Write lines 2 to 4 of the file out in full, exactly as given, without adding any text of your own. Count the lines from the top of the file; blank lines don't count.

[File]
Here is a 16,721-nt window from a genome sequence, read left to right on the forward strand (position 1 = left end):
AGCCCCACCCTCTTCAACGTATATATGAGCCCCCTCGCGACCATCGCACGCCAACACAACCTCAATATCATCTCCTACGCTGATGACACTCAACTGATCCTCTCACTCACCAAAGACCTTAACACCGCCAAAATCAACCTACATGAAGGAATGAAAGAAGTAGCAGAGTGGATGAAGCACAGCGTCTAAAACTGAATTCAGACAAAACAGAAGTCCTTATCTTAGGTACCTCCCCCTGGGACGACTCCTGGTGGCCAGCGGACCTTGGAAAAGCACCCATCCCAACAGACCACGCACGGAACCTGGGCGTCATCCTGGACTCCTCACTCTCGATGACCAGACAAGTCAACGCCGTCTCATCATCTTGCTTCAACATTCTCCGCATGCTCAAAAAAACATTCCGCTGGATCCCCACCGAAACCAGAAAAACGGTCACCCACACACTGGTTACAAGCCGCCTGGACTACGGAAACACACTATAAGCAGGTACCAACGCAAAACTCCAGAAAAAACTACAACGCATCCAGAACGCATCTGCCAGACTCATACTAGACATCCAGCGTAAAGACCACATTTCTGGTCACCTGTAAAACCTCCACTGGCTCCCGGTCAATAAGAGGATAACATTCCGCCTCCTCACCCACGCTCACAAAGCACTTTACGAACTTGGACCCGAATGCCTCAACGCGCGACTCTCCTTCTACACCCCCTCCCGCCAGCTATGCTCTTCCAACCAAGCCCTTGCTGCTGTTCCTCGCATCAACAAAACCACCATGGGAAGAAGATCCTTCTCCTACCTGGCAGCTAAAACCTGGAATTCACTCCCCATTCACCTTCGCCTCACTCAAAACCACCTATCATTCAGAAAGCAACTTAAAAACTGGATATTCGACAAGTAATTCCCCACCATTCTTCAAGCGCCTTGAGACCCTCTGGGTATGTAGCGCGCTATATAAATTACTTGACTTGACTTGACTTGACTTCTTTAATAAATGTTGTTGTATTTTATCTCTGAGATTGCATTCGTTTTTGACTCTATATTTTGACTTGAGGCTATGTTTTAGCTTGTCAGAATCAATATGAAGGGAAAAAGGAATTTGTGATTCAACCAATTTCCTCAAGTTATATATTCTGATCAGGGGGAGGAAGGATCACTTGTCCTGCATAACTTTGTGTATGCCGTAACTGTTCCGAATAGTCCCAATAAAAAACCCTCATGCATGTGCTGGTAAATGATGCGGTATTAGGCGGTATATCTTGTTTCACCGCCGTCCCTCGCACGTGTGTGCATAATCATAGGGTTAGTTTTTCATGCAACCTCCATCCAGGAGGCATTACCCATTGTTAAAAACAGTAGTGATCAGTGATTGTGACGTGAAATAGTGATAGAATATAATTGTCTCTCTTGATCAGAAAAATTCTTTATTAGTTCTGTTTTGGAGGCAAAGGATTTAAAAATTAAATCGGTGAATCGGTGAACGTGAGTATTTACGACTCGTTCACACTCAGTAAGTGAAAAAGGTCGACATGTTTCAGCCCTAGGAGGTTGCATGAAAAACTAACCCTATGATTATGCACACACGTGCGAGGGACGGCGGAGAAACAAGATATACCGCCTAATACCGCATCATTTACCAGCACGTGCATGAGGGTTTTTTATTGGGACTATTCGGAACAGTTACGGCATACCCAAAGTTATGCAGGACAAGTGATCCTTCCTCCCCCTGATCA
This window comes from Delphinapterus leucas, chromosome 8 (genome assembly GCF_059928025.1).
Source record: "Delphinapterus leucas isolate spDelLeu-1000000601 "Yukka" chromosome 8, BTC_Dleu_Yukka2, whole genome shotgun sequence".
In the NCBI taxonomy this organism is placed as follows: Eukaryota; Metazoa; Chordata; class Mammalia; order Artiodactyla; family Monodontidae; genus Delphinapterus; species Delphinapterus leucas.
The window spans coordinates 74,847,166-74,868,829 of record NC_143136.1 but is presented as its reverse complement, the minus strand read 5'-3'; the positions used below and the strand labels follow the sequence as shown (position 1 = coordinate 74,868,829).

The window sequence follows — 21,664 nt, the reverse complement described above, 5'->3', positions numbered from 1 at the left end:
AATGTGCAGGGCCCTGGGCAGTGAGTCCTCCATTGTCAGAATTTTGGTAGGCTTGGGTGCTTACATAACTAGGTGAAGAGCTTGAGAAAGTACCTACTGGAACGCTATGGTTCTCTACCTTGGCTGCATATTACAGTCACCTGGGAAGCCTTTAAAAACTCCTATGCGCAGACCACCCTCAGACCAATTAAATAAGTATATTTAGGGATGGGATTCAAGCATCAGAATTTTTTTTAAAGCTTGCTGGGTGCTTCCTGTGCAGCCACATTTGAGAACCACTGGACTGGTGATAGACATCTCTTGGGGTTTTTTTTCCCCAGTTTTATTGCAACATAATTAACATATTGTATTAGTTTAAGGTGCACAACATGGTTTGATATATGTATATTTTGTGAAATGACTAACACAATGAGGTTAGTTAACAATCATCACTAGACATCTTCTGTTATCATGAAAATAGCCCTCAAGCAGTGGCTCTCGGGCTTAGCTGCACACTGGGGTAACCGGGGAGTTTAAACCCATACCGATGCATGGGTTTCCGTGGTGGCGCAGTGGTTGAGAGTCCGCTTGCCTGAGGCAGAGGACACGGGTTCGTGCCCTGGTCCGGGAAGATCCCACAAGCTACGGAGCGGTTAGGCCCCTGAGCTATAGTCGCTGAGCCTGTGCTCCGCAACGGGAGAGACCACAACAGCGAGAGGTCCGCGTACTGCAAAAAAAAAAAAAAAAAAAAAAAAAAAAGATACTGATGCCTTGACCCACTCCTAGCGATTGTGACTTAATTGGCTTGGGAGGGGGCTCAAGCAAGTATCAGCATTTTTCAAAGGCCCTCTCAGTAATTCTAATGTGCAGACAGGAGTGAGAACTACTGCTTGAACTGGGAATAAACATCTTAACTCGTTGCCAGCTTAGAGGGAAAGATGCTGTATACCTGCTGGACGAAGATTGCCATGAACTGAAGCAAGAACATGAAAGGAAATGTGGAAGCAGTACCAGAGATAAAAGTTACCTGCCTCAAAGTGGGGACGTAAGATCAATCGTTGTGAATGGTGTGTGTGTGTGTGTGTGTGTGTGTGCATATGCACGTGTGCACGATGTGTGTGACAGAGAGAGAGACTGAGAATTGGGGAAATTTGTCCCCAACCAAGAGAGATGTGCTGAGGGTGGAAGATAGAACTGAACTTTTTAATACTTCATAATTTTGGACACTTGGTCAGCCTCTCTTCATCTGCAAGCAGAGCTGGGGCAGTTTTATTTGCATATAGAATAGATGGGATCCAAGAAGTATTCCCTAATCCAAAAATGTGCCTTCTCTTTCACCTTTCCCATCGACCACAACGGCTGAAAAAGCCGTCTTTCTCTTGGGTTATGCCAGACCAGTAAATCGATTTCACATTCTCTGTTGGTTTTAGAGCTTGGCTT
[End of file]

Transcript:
AGCCCCACCCTCTTCAACGTATATATGAGCCCCCTCGCGACCATCGCACGCCAACACAACCTCAATATCATCTCCTACGCTGATGACACTCAACTGATCCTCTCACTCACCAAAGACCTTAACACCGCCAAAATCAACCTACATGAAGGAATGAAAGAAGTAGCAGAGTGGATGAAGCACAGCGTCTAAAACTGAATTCAGACAAAACAGAAGTCCTTATCTTAGGTACCTCCCCCTGGGACGACTCCTGGTGGCCAGCGGACCTTGGAAAAGCACCCATCCCAACAGACCACGCACGGAACCTGGGCGTCATCCTGGACTCCTCACTCTCGATGACCAGACAAGTCAACGCCGTCTCATCATCTTGCTTCAACATTCTCCGCATGCTCAAAAAAACATTCCGCTGGATCCCCACCGAAACCAGAAAAACGGTCACCCACACACTGGTTACAAGCCGCCTGGACTACGGAAACACACTATAAGCAGGTACCAACGCAAAACTCCAGAAAAAACTACAACGCATCCAGAACGCATCTGCCAGACTCATACTAGACATCCAGCGTAAAGACCACATTTCTGGTCACCTGTAAAACCTCCACTGGCTCCCGGTCAATAAGAGGATAACATTCCGCCTCCTCACCCACGCTCACAAAGCACTTTACGAACTTGGACCCGAATGCCTCAACGCGCGACTCTCCTTCTACACCCCCTCCCGCCAGCTATGCTCTTCCAACCAAGCCCTTGCTGCTGTTCCTCGCATCAACAAAACCACCATGGGAAGAAGATCCTTCTCCTACCTGGCAGCTAAAACCTGGAATTCACTCCCCATTCACCTTCGCCTCACTCAAAACCACCTATCATTCAGAAAGCAACTTAAAAACTGGATATTCGACAAGTAATTCCCCACCATTCTTCAAGCGCCTTGAGACCCTCTGGGTATGTAGCGCGCTATATAAATTACTTGACTTGACTTGACTTGACTTCTTTAATAAATGTTGTTGTATTTTATCTCTGAGATTGCATTCGTTTTTGACTCTATATTTTGACTTGAGGCTATGTTTTAGCTTGTCAGAATCAATATGAAGGGAAAAAGGAATTTGTGATTCAACCAATTTCCTCAAGTTATATATTCTGATCAGGGGGAGGAAGGATCACTTGTCCTGCATAACTTTGTGTATGCCGTAACTGTTCCGAATAGTCCCAATAAAAAACCCTCATGCATGTGCTGGTAAATGATGCGGTATTAGGCGGTATATCTTGTTTCACCGCCGTCCCTCGCACGTGTGTGCATAATCATAGGGTTAGTTTTTCATGCAACCTCCATCCAGGAGGCATTACCCATTGTTAAAAACAGTAGTGATCAGTGATTGTGACGTGAAATAGTGATAGAATATAATTGTCTCTCTTGATCAGAAAAATTCTTTATTAGTTCTGTTTTGGAGGCAAAGGATTTAAAAATTAAATCGGTGAATCGGTGAACGTGAGTATTTACGACTCGTTCACACTCAGTAAGTGAAAAAGGTCGACATGTTTCAGCCCTAGGAGGTTGCATGAAAAACTAACCCTATGATTATGCACACACGTGCGAGGGACGGCGGAGAAACAAGATATACCGCCTAATACCGCATCATTTACCAGCACGTGCATGAGGGTTTTTTATTGGGACTATTCGGAACAGTTACGGCATACCCAAAGTTATGCAGGACAAGTGATCCTTCCTCCCCCTGATCA
This window comes from Delphinapterus leucas, chromosome 8 (genome assembly GCF_059928025.1).
Source record: "Delphinapterus leucas isolate spDelLeu-1000000601 "Yukka" chromosome 8, BTC_Dleu_Yukka2, whole genome shotgun sequence".